Photography Joost Termeer.

these photographs humorously skewer our image obsessed world

Joost Termeer’s ‘This Reminds Me Of An Experience I Never Had’ simulates how we’ve lost touch with reality.

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13 February 2019, 10:33pm

Photography Joost Termeer.

“When I visited the Eiffel Tower in Paris, I could only think of how beautiful it looked on the photos I had seen of it, and how ugly it looked in front of me,” Joost Termeer marvels in the introduction to his series “This Reminds Me Of An Experience I Never Had.” The Dutch photographer, not long out of art school in Utrecht, uses his work to address the jarring discrepancy between hype and reality—a fitting theme of our time, what with alternative facts and fake news, where skepticism prevails and authenticity seems near unfathomable.

Images may be false promises, but they are also a driving force in what makes us curious, and they fuel a kind of totemic escapism we all crave. Termeer plays with the seduction of illusion is his technicolor-hued work. He photographs the body up close, suggestively accentuating beads of sweat on the collarbone or tufts of hair on the inner thigh. The objects he gazes upon are so bright and shiny they’re almost perverse, somewhere between exquisite and queasy—like the candied-apple quality of a motorcycle, or wall tiles as aqua as a travel poster for the Maldives.

Termeer’s was on view at Haute Photographie, an annual fair in Rotterdam (which ran from February 7 to 10) that mixes works by established photographers with emerging young talents; Termeer’s work is highlighted amongst the latter. He discussed the indistinguishable nature of real and fake, the appeal of advertising aesthetics, and being creatively stimulated by everything from Baroque Italian sculptures to food packaging.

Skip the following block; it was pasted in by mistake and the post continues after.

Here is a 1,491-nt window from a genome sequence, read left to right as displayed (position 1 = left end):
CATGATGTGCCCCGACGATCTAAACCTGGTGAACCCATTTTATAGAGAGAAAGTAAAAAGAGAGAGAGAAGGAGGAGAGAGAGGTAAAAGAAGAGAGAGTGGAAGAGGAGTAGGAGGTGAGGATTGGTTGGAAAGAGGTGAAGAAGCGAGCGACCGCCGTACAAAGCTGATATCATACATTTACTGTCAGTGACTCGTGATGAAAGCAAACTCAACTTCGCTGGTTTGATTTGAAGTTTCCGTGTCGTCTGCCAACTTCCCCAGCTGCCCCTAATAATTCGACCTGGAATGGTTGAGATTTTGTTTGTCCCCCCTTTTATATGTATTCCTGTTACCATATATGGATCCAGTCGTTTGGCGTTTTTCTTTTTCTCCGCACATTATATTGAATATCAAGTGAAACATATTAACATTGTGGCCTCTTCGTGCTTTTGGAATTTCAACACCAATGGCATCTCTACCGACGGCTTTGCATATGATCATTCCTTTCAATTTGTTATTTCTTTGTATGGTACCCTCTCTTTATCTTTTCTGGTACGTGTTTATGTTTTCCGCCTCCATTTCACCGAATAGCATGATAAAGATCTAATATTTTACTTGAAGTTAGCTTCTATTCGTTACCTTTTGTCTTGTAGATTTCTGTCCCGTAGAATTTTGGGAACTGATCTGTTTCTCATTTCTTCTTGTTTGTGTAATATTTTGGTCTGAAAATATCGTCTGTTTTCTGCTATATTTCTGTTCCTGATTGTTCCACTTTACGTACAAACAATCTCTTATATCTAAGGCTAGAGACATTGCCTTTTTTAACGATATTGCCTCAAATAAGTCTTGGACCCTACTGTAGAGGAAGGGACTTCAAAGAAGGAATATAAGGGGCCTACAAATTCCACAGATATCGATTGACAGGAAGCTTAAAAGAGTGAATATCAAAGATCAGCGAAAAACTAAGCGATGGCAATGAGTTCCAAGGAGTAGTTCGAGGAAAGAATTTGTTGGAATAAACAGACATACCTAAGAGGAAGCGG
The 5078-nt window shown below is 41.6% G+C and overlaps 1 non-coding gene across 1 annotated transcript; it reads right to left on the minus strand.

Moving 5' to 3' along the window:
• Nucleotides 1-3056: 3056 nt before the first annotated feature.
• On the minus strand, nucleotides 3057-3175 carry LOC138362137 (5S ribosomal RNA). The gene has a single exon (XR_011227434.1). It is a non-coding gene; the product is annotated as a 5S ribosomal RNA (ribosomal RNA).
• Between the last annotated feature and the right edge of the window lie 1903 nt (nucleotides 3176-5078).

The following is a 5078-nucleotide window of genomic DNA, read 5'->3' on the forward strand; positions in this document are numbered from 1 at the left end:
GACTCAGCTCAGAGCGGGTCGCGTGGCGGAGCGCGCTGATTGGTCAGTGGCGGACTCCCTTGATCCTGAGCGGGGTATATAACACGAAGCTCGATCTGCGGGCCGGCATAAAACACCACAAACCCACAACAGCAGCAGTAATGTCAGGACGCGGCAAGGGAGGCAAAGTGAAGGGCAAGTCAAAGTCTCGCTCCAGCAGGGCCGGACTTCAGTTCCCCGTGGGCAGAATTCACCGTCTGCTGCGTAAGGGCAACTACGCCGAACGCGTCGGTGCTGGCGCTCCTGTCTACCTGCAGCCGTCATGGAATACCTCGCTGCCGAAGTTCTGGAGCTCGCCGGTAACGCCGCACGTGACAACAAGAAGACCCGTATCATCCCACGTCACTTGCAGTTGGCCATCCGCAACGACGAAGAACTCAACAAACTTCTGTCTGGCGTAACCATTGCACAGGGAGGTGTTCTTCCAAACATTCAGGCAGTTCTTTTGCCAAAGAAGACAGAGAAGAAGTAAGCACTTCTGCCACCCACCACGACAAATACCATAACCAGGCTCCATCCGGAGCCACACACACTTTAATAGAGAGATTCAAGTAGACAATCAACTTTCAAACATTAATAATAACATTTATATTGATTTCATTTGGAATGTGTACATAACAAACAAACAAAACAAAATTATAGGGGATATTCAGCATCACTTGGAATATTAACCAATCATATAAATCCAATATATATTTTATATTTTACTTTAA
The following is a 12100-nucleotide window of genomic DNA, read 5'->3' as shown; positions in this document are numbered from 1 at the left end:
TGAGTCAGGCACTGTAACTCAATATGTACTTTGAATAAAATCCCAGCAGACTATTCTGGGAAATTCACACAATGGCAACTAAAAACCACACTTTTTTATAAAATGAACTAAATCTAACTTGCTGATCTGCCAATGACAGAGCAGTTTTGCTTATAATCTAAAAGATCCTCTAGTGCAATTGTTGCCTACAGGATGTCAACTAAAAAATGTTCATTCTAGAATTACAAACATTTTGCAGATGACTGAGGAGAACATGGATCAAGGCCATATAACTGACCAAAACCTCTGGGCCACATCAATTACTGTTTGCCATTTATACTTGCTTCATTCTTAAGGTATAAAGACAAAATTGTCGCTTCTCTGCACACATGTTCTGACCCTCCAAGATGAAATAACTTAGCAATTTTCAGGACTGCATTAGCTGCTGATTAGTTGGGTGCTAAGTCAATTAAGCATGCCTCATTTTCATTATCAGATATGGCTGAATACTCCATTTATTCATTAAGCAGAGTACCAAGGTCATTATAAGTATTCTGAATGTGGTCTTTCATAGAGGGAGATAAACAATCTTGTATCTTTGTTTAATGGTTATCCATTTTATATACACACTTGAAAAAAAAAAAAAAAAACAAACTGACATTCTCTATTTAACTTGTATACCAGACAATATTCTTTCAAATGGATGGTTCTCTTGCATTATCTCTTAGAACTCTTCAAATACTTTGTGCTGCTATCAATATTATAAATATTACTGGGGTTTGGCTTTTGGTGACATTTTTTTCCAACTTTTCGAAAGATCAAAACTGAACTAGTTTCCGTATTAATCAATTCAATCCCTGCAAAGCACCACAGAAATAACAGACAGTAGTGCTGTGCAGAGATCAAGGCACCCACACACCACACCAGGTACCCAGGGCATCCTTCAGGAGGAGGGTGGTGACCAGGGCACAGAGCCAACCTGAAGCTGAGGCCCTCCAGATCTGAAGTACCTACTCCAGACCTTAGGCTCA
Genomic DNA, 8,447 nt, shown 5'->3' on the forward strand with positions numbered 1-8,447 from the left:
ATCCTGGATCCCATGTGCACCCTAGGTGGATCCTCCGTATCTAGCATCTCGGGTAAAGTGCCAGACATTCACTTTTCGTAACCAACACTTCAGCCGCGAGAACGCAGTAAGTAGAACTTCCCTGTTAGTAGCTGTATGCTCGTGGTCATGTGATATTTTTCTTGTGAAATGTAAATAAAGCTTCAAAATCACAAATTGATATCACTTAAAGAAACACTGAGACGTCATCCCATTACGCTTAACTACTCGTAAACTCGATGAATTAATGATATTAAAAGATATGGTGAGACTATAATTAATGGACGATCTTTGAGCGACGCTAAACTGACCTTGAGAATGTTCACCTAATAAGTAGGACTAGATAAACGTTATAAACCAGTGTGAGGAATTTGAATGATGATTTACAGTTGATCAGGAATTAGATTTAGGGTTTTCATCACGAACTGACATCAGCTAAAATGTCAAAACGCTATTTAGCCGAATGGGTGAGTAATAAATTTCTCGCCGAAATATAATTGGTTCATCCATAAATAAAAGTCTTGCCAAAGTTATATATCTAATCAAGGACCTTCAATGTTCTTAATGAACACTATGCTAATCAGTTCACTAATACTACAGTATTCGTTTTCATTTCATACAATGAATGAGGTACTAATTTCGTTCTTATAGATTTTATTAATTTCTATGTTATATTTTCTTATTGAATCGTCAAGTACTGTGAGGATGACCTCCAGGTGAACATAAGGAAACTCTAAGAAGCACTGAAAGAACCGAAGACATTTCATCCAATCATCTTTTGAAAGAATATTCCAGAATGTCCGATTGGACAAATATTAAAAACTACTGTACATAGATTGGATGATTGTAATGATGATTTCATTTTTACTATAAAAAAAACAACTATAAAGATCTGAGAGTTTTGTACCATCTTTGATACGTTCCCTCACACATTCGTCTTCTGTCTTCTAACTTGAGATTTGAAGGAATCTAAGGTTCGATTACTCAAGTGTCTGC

Your Instagram declares itself “visual vomit.” What does this term mean to you?
I added that line a while ago because a graphic designer asked me to shoot something for him but first had to convince his business partner—who reacted to my iPhone shots by saying something like "I like his point of view, but most of the images are quite sloppy and badly edited.” So I wanted to make clear that a lot of content is not finished, high-definition images, but just some interesting visual things. I prefer my profile to showcase my view on the world rather than just professional images.

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How do you play with color—do you create a saturated palette from the get-go? Do you heighten saturation in editing?
It’s a mixture of both. I do create a palette of colors from the get-go, but when I finish editing, I also look at each color and work to make each the perfect shade or intensity. I usually go for contrast: a warmer blue, a cooler red. Or I desaturate a certain color to make another color really pop. Every image goes through that process: editing each individual color until I think it's perfect.

How would you qualify the role of humor or exaggeration in your work?
Humor and exaggeration are both of vital importance, but I don’t want it to be the main point. Humor can have a certain bluntness, a directness that grasps your attention.

As for the exaggeration, I want my work to reference over-the-top-realness, the plastic fantastic of the most common images we see around us every day: advertisements. It's very compelling to me how close these images seem to our perception of reality when in fact they usually are so far away from it—but we still believe them. Everyone can imagine a sunset on the shores of Hawaii, but I doubt it will ever look like that. We have been—through film, photography, and other media—taught a certain dream-like reality. I want to reconstruct such a reality. By mixing some surrealist aspects with very realistic images, my work holds up the illusion. I think it’s a strength that my work looks very real and very fake at the same time. I take inspiration from looking around me, walking through hardware stores or supermarkets. We like mugs with pictures of sunny cities, we like a Greek restaurant to have fake pillars painted on the walls: we like to be fed those dreamlike realities. We like to be taken away for even a second to another world where things seem better or more beautiful. For me, those images depict a representation of a different world that has been created by someone.